Musha shugyō (武者修行?) is a samurai warrior’s quest or pilgrimage. The concept is similar to the Chinese Youxia, or Knight Errantry in feudal Europe. A warrior, called a shugyōsha, would wander the land practicing and honing his skills without the protection of his family or school.

I don’t want to hurt anyone…

Sound familiar?

I came across a blog post today where someone was interested in boxing but wasn’t so sure due to the fact that they didn’t like to hurt other people.

Part of the  refusal to “engage” in hurting other people is to do with your own sense of humanity in some ways.  Some people have no problem with clouting other people but if you’re a considerate person who thinks a lot before you act that’s also a good thing.  Maybe it’s the reason why you’re always trying to second-guess yourself before you throw down.

You don’t need to actually hurt anyone if you don’t want to!

Depends how passionately you feel about your boxing and other physical sports?  With boxing are you just learning the techniques for fitness or do you truly wanted to spar – and I did say “spar” and not “fight” – they are two different things.  (maybe not to some but they are different!).  You have to work out what kind of a person you are.  In my mind, sparring still remains that truest test of whether your techniques have borne any fruit.  Whether you can translate that training to your instincts inside of a ring.  You are going to get hit of course and you are going to end up hitting the other person but there’s nothing wrong with two people standing against each other practicing together.  “Today I’m going to learn something about you and in doing that, I’m going to learn something about myself as well.”  You have to take things in the correct spirit and with yourself.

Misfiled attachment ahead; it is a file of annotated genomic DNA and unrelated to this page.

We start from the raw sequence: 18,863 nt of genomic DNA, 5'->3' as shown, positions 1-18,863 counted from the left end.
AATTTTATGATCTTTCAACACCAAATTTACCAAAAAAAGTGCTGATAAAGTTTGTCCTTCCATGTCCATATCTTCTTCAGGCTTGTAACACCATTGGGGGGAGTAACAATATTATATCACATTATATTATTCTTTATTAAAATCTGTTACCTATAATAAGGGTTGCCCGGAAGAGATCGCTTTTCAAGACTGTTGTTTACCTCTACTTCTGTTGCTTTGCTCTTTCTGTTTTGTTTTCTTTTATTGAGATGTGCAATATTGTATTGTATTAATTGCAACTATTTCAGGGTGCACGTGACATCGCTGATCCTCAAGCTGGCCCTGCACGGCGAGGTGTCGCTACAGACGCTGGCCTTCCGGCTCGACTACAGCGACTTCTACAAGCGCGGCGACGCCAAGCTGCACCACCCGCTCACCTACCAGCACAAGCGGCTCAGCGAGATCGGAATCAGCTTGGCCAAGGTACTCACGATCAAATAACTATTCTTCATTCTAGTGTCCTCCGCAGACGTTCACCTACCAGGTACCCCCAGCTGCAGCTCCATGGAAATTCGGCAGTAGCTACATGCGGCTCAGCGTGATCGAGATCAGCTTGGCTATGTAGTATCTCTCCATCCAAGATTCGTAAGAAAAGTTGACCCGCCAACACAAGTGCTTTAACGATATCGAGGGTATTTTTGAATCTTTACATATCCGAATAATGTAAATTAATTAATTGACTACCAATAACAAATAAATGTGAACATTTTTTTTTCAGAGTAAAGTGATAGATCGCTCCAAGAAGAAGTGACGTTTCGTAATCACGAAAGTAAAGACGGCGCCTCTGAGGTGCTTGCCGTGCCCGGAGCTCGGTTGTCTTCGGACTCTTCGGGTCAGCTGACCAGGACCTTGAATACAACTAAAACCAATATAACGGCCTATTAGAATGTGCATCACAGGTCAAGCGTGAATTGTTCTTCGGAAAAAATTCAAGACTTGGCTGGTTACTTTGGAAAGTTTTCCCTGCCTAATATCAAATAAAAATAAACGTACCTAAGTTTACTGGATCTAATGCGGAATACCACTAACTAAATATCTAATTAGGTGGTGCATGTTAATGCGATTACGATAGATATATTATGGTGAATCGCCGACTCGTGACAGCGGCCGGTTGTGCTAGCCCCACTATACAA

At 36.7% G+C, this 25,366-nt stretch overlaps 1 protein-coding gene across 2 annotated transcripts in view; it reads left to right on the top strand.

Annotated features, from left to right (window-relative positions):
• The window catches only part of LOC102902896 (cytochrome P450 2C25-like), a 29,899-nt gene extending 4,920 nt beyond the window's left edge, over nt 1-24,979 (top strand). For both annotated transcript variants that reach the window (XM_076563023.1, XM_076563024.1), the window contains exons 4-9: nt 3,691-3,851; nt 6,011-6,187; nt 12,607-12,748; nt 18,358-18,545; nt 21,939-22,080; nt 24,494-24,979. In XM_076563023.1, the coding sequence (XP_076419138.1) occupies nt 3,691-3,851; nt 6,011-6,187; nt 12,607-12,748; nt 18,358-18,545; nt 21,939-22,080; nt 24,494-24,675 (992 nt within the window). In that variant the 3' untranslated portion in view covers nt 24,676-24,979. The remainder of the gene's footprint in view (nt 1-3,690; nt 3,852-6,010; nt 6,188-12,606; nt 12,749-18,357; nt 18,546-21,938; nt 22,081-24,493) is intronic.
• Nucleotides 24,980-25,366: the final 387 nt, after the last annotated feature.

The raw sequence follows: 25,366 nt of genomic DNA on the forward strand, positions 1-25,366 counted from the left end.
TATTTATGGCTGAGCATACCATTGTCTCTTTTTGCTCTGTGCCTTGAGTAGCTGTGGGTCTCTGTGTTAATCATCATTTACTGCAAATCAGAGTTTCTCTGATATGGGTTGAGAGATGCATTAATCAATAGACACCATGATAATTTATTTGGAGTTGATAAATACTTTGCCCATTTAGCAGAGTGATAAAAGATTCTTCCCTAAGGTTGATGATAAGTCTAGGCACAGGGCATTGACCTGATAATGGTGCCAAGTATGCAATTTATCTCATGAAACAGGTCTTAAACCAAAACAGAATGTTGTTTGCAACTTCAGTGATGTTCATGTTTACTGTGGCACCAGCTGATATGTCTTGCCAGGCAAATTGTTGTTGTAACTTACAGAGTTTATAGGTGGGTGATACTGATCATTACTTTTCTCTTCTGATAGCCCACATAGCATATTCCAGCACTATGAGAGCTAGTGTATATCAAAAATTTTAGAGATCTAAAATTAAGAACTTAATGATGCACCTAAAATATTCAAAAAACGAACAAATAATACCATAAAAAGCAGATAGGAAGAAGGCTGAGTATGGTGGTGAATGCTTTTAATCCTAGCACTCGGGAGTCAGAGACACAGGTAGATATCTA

There’s a lot of respect between two people who box and spar and fight.  I think we all have instincts – some are not so easy to see in others – with some people it’s very obvious if they’re leaders or warriors or if they’re more introverted and cerebral in their approach. I don’t think people who practice boxing are are any different.  You just have to work out what kind of person you are and remember – if you decide to box purely to learn the techiques, for fitness without the sparring stuff… well there’s absolutely nothing wrong with that 🙂  But if you’re passionate about something, you may discover things about yourself you didn’t realize were there.  That’s the beauty of falling in love with something.  Be it sport, boxing, people, whatever.